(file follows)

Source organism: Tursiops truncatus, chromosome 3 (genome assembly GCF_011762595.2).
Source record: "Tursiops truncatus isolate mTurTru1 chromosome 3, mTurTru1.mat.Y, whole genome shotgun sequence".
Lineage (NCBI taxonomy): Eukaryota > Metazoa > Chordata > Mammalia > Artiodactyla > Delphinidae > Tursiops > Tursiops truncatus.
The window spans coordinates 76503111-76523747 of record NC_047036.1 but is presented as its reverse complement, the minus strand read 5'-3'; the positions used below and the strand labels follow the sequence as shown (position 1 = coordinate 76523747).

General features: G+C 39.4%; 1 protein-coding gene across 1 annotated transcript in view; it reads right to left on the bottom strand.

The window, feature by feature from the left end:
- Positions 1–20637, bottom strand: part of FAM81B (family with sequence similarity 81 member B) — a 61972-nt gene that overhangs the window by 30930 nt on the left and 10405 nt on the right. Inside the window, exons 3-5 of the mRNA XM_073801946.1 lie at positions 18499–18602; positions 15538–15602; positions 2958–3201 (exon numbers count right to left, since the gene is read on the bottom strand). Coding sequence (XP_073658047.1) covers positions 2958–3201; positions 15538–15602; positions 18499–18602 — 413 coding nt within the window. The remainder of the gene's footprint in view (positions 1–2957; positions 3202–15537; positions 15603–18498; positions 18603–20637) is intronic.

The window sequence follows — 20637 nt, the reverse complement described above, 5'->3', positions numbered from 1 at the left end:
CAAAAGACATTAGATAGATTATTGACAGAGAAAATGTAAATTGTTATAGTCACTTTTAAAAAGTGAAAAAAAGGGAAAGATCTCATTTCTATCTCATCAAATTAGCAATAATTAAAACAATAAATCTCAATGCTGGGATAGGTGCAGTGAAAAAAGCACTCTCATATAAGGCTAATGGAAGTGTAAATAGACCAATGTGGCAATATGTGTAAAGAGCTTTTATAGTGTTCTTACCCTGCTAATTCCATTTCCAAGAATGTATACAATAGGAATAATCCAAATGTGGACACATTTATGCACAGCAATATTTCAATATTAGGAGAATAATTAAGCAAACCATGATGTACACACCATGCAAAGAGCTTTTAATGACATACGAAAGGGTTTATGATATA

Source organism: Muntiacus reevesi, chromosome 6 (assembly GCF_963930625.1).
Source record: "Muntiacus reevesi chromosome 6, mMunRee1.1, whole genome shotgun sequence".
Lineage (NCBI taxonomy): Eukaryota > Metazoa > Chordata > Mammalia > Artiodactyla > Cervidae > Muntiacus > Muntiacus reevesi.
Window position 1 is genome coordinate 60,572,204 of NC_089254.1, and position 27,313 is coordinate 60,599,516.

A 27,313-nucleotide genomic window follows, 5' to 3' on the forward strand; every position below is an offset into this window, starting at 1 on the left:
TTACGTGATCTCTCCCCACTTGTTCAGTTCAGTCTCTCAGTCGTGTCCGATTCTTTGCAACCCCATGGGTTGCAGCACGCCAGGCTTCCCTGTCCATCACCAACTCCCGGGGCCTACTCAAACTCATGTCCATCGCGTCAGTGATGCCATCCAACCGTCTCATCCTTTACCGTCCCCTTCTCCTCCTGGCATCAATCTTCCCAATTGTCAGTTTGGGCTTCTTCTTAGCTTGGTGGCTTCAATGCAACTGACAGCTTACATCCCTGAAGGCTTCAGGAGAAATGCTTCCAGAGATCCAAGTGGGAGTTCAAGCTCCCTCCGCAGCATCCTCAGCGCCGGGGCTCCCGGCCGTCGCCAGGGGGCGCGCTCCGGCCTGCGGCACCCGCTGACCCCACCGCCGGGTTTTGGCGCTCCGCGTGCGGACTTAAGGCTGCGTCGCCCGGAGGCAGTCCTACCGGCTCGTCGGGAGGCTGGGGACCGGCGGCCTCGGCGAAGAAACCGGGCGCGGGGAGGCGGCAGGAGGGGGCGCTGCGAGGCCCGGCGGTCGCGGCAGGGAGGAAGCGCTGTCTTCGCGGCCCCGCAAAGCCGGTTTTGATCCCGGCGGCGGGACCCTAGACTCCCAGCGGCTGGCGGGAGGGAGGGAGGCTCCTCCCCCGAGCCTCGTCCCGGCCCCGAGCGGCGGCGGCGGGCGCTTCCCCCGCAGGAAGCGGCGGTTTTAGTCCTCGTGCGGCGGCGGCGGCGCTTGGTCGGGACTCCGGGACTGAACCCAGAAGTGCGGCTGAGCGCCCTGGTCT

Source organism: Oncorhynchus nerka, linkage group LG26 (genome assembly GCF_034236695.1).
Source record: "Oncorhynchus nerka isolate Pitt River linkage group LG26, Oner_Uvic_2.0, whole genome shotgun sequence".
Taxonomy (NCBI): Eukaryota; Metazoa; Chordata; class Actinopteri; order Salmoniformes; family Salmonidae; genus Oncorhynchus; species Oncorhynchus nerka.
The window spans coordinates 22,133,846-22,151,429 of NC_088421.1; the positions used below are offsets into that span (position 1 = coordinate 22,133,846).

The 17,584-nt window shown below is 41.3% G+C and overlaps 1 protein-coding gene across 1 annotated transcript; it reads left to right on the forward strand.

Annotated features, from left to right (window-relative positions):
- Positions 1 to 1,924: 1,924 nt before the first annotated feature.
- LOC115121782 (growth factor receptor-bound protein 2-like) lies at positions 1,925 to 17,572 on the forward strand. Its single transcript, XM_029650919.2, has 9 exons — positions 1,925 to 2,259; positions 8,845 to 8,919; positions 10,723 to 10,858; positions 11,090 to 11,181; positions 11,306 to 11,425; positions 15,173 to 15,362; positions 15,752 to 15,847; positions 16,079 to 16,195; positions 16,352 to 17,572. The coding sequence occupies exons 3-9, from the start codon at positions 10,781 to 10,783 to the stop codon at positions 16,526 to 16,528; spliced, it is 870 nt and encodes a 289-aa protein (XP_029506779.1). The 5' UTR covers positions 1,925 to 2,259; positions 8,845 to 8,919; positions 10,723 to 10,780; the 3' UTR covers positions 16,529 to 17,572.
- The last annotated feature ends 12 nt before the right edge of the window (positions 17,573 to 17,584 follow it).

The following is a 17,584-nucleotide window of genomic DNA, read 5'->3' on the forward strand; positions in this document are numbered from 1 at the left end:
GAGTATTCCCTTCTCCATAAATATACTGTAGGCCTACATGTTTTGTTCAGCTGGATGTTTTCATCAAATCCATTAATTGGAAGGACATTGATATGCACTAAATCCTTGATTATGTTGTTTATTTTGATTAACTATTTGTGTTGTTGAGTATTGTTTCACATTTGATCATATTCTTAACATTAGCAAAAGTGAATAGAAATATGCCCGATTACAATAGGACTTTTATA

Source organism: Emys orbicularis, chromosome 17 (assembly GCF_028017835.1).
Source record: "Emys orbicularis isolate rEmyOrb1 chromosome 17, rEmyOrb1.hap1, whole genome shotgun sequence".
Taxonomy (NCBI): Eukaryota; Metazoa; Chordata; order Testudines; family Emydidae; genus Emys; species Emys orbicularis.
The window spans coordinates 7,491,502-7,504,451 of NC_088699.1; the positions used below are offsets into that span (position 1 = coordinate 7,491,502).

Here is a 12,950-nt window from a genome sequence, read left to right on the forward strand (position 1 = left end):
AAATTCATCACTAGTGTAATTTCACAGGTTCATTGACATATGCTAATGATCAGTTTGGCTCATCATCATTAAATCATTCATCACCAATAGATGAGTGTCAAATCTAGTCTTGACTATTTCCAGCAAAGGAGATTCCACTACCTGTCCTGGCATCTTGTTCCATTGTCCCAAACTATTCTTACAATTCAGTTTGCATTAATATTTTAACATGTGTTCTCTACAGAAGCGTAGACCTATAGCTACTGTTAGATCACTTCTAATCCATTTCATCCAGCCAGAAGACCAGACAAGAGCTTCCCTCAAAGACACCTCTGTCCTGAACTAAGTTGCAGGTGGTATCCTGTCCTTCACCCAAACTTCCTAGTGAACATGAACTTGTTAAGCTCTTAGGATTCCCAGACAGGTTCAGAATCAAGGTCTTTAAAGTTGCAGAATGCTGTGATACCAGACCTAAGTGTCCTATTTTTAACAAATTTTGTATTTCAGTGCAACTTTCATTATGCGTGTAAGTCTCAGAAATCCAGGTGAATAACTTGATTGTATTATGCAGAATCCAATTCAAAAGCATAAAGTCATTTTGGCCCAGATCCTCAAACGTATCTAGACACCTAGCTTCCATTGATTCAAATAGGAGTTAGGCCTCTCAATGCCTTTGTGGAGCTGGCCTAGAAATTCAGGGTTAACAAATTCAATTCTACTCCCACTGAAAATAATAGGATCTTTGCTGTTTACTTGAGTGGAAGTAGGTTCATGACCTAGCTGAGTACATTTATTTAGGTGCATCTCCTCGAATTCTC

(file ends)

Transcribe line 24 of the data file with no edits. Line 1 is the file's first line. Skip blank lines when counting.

- The last annotated feature ends 12 nt before the right edge of the window (positions 17,573 to 17,584 follow it).